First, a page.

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When is it Best to Repot My Bonsai?


Today's bonsai blog post, When is best to repot? Do we repot them all at once? is taken directly from Michael Hagedorn's Crataegus Bonsai blog.

All the text in italics is directly quoted from Michael and all the photos are his.


Bud swell on Hemlock, about right repotting timing

Ponderosa Pine—a bit late

When is best to repot? Do we repot them all at once?

The general guideline to repot as they break bud is a good one. Some, like pines, though, are best repotted a bit before we see bud elongation. Maples, as buds open.

If you have a long spring—one that goes on at a mild temperature for a couple months or more—then the schedule separates into phases.


Black Pine—much too late

Ezo Spruce—the tree on the right, correct repotting timing; tree on the left, too late. Tricky for this specimen as it is a forest…try to gauge by the first tree to begin moving.

A long spring schedule might look like this:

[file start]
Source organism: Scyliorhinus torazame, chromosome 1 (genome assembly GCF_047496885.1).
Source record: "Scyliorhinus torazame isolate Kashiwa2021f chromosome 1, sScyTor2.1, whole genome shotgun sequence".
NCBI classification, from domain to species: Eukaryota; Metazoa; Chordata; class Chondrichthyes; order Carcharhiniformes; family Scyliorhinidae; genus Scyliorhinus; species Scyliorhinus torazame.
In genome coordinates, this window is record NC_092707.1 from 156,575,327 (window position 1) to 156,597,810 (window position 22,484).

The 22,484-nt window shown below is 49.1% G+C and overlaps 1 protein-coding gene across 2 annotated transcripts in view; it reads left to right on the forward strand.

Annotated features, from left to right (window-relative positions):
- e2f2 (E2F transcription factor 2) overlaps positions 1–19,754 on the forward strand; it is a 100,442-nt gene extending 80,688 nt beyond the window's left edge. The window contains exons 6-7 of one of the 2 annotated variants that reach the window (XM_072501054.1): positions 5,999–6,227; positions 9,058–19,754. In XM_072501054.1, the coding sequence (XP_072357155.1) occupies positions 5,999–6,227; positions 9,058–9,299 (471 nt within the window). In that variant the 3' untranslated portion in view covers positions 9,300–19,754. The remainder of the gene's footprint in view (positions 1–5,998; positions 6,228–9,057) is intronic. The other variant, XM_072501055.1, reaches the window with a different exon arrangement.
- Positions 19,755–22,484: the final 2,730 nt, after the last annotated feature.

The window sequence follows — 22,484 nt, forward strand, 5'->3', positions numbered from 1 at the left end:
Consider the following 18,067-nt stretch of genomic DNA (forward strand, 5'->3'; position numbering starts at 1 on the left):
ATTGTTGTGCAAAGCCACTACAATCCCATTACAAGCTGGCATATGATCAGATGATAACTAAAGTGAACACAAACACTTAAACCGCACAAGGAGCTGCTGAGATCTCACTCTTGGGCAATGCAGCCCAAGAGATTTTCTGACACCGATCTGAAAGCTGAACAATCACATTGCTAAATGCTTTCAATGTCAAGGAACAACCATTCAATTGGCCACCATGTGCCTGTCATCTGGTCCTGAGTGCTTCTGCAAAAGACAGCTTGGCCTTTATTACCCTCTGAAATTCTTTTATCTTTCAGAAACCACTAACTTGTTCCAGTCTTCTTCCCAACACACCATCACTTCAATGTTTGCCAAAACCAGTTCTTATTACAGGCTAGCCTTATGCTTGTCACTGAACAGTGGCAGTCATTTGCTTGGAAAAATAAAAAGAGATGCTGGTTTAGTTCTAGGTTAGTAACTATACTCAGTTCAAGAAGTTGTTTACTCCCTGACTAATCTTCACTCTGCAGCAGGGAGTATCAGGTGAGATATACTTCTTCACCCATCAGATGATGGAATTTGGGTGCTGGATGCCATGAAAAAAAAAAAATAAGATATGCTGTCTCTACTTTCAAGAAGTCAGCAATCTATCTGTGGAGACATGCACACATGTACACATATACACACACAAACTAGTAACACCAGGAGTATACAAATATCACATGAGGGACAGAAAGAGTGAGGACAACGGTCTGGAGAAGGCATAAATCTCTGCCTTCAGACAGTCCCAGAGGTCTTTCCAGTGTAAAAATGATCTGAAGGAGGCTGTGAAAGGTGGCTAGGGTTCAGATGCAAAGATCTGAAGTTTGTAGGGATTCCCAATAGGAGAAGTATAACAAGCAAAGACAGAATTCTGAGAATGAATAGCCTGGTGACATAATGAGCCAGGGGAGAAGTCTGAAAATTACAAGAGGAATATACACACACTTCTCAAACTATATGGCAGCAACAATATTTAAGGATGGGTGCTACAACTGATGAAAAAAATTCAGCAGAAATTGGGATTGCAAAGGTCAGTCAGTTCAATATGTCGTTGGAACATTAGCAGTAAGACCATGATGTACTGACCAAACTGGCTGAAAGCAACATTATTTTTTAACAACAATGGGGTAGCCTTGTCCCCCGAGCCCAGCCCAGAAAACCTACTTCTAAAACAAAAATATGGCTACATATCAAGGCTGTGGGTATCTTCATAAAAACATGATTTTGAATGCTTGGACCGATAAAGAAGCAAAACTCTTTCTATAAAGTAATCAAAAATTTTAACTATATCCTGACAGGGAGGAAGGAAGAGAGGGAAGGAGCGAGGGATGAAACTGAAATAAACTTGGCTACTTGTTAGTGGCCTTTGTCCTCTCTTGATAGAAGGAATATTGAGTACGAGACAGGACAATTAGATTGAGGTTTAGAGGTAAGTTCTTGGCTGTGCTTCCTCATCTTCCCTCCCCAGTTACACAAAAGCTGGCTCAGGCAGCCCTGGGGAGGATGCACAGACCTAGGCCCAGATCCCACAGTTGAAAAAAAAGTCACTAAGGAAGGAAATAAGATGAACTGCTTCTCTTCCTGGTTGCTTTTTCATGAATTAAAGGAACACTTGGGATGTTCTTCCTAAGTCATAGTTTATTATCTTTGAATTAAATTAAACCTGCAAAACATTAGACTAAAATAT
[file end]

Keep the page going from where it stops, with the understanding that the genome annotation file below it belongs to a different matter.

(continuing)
Deciduous first: Quince (Japanese and Chinese), Trident
Then, Black Pines
Satsuki, as they green up
Single flush pines, like Japanese White and Ponderosa
Then more deciduous, like Japanese Maples, Elm
Beech, Hemlock
And finally, Juniper

Beech—a hair early. Beech are tricky. They are late openers, usually almost overnight. Ideally, wait for a bit of green between the bud scales to show, then repot.

Vine Maple—like many maples, they can be repotted a bit “long in the tooth”, when the buds are swelling and opening

Though Maple can be repotted with buds opening, once leaves are out it’s on the late side


If your spring is short, just a month, trees may be repotted roughly at the same time.

If repotted outside its ideal window—before or well after bud break—place the tree in shelter, preferably a greenhouse for several weeks. Greenhousing any repotted plant is a good practice for protection from wind, frost and too much rain. A common mistake is placement in too much shade after repotting. Plants need light to grow roots, and in many locations the spring sun is mild.


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